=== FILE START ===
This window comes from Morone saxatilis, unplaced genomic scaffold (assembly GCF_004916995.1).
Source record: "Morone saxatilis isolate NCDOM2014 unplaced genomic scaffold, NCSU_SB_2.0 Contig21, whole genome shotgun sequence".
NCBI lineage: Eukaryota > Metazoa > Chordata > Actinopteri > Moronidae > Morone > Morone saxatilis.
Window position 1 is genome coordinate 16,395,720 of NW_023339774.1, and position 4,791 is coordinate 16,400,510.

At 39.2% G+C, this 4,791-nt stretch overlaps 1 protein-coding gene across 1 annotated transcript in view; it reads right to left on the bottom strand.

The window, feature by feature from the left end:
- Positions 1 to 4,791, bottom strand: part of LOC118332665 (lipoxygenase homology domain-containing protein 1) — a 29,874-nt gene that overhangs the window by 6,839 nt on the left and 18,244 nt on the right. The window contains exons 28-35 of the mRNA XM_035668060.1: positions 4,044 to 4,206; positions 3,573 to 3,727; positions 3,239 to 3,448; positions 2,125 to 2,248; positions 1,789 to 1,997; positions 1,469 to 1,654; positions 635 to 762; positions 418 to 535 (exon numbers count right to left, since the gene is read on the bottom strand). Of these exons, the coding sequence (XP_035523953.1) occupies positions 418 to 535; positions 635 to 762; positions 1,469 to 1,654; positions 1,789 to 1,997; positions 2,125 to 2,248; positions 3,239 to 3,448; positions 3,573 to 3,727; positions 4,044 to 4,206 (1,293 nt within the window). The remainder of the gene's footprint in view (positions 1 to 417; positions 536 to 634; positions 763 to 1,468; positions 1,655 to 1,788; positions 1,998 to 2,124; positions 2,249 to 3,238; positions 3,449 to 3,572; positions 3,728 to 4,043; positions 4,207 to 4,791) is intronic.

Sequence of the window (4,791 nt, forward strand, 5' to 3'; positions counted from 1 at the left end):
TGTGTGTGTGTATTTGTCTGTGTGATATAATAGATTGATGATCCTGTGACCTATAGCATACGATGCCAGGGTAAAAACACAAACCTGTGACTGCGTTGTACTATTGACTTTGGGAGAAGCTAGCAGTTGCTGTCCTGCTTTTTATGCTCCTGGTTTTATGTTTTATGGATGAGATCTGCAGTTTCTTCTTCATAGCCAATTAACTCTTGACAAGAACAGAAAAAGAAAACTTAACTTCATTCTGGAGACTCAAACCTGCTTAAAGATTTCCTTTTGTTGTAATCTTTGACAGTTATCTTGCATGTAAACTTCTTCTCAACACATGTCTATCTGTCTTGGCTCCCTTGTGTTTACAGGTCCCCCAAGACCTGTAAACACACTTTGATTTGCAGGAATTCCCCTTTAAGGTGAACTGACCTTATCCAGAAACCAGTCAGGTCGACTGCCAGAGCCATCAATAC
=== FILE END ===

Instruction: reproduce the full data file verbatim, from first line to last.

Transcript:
This window comes from Morone saxatilis, unplaced genomic scaffold (assembly GCF_004916995.1).
Source record: "Morone saxatilis isolate NCDOM2014 unplaced genomic scaffold, NCSU_SB_2.0 Contig21, whole genome shotgun sequence".
NCBI lineage: Eukaryota > Metazoa > Chordata > Actinopteri > Moronidae > Morone > Morone saxatilis.
Window position 1 is genome coordinate 16,395,720 of NW_023339774.1, and position 4,791 is coordinate 16,400,510.

At 39.2% G+C, this 4,791-nt stretch overlaps 1 protein-coding gene across 1 annotated transcript in view; it reads right to left on the bottom strand.

The window, feature by feature from the left end:
- Positions 1 to 4,791, bottom strand: part of LOC118332665 (lipoxygenase homology domain-containing protein 1) — a 29,874-nt gene that overhangs the window by 6,839 nt on the left and 18,244 nt on the right. The window contains exons 28-35 of the mRNA XM_035668060.1: positions 4,044 to 4,206; positions 3,573 to 3,727; positions 3,239 to 3,448; positions 2,125 to 2,248; positions 1,789 to 1,997; positions 1,469 to 1,654; positions 635 to 762; positions 418 to 535 (exon numbers count right to left, since the gene is read on the bottom strand). Of these exons, the coding sequence (XP_035523953.1) occupies positions 418 to 535; positions 635 to 762; positions 1,469 to 1,654; positions 1,789 to 1,997; positions 2,125 to 2,248; positions 3,239 to 3,448; positions 3,573 to 3,727; positions 4,044 to 4,206 (1,293 nt within the window). The remainder of the gene's footprint in view (positions 1 to 417; positions 536 to 634; positions 763 to 1,468; positions 1,655 to 1,788; positions 1,998 to 2,124; positions 2,249 to 3,238; positions 3,449 to 3,572; positions 3,728 to 4,043; positions 4,207 to 4,791) is intronic.

Sequence of the window (4,791 nt, forward strand, 5' to 3'; positions counted from 1 at the left end):
TGTGTGTGTGTATTTGTCTGTGTGATATAATAGATTGATGATCCTGTGACCTATAGCATACGATGCCAGGGTAAAAACACAAACCTGTGACTGCGTTGTACTATTGACTTTGGGAGAAGCTAGCAGTTGCTGTCCTGCTTTTTATGCTCCTGGTTTTATGTTTTATGGATGAGATCTGCAGTTTCTTCTTCATAGCCAATTAACTCTTGACAAGAACAGAAAAAGAAAACTTAACTTCATTCTGGAGACTCAAACCTGCTTAAAGATTTCCTTTTGTTGTAATCTTTGACAGTTATCTTGCATGTAAACTTCTTCTCAACACATGTCTATCTGTCTTGGCTCCCTTGTGTTTACAGGTCCCCCAAGACCTGTAAACACACTTTGATTTGCAGGAATTCCCCTTTAAGGTGAACTGACCTTATCCAGAAACCAGTCAGGTCGACTGCCAGAGCCATCAATAC